I have been asked to offer some reflections on my experience as a volunteer in Calcutta, India with Mother Teresa and her Missionaries of Charity.
Despite intense psychological preparation for my trip to Calcutta, I was in no way prepared for what I encountered on my arrival there. The dirt, the heat, the smell, was so overwhelming that I contemplated going home immediately. Off in a distant field outside the city through a haze of pollution, I saw the familiar blue and white saris of the Missionaries of Charity assisting some of the people in this remote community. I understood at that moment, the love and dedication that these people have in their conviction – service to the poorest of the poor. It was their strength that encouraged and sustained me.
Working in Calcutta, first in an orphanage, and then in Kalighat (Home for the Dying), was yet again overwhelming. The sight of these poor and homeless children and the sorry condition of some of the patients at Kalighat overcame me with pity. After observing how the Sisters loved and cared for these abandoned souls, I felt that they were privileged to be in Mother Teresa’s care.
Joy amid suffering
The faces of the sick in Kalighat while the Sisters fed, hugged and touched them was a beautiful sight despite their sad circumstances. The smiling faces at the leprosarium where the lepers live in their own self-contained community was inspiring.
Mother Teresa said she bought looms for the lepers to use to earn money for themselves – to give them a sense of pride. When Brother Joseph takes you through the leprosarium, the people are busy making beautiful tablecloths, bedspreads, and the Missionaries’ saris. Their sense of pride is apparent. The beautiful little orphan children hugged and kissed by the Sisters, given treats, always dressed in the best clothes possible. Attending the weddings of several girls who had grown up in the orphanage was inspiring. These were happy and well educated girls – some had asked for arranged marriages – some married the men of their choosing. I went with Mother Teresa to the wedding of two children who had grown up in the orphanage. Their parents were lepers living in Mother Teresa’s home for lepers just outside of Calcutta. On the day of the wedding, Mother asked where the parents were. Upon finding that they did not want to embarrass the children by attending the wedding, Mother immediately went in her car to pick them up. I have never attended a more beautiful wedding.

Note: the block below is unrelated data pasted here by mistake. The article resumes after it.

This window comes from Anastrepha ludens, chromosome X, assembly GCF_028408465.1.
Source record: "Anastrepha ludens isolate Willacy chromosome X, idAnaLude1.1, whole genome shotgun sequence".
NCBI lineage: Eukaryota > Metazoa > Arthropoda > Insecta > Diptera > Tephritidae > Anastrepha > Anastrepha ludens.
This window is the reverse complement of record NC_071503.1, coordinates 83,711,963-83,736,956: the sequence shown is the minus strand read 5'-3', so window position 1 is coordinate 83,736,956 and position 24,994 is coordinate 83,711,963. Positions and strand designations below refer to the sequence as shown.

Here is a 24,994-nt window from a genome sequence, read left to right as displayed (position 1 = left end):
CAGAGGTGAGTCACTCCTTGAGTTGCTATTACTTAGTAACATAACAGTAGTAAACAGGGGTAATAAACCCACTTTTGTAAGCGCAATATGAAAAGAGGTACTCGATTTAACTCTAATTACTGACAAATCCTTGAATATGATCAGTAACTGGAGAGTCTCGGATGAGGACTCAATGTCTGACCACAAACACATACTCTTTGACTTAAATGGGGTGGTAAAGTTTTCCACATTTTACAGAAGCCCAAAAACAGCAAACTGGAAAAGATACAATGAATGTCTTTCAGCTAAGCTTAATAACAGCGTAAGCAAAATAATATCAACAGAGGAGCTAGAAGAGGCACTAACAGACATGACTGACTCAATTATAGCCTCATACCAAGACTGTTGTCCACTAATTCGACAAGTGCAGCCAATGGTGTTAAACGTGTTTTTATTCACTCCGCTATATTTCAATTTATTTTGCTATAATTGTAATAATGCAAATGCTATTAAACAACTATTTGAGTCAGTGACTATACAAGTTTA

I have read some unfortunate criticism of Mother Teresa’s ministry. Some of the criticism even comes from people who like myself, have done volunteer work with Mother Teresa. I have read many inaccuracies and distortions from people who I believe understand very little about the Missionaries of Charity or their philosophy – people who do not understand the sacrifice of a lifetime or the enormity of organizing a ministry that involves hundreds of thousands of people in over 100 countries.
‘Share in giving’
Mother Teresa did not need any volunteers – or observers – nor did she ever ask. When people asked what they could do, she invited them to come and see what they would like to do – not what she would have wanted them to do. She allowed them the privilege “to share in the joy of giving.”
The criticism of her stance on abortion is baffling. Mother Teresa has had natural family planning clinics in Calcutta since the 1960s. Her home for the dying was not a proper hospital facility – it wasn’t meant to be, but she does have alternative arrangements. The director of the Assembly of God Hospital in Calcutta, Dr. Ben Alisha, takes all of the patients from Kalighat who need extensive medical attention.
Mother Teresa told us that I should take what I learned in Calcutta home to our own countries. “Some of the poor,” she said, “may be in our own families. Find them and love them.” She warned us that we should always be prepared for criticism. “If you try to do something, you will be criticized.” She was right.
My time in Calcutta has become an integral part of my day-to-day living since the moment I left, and it lives with me in my heart every day of my life. Ultimately, the experience moved me to a new direction in both my Christian faith and my faith in humanity.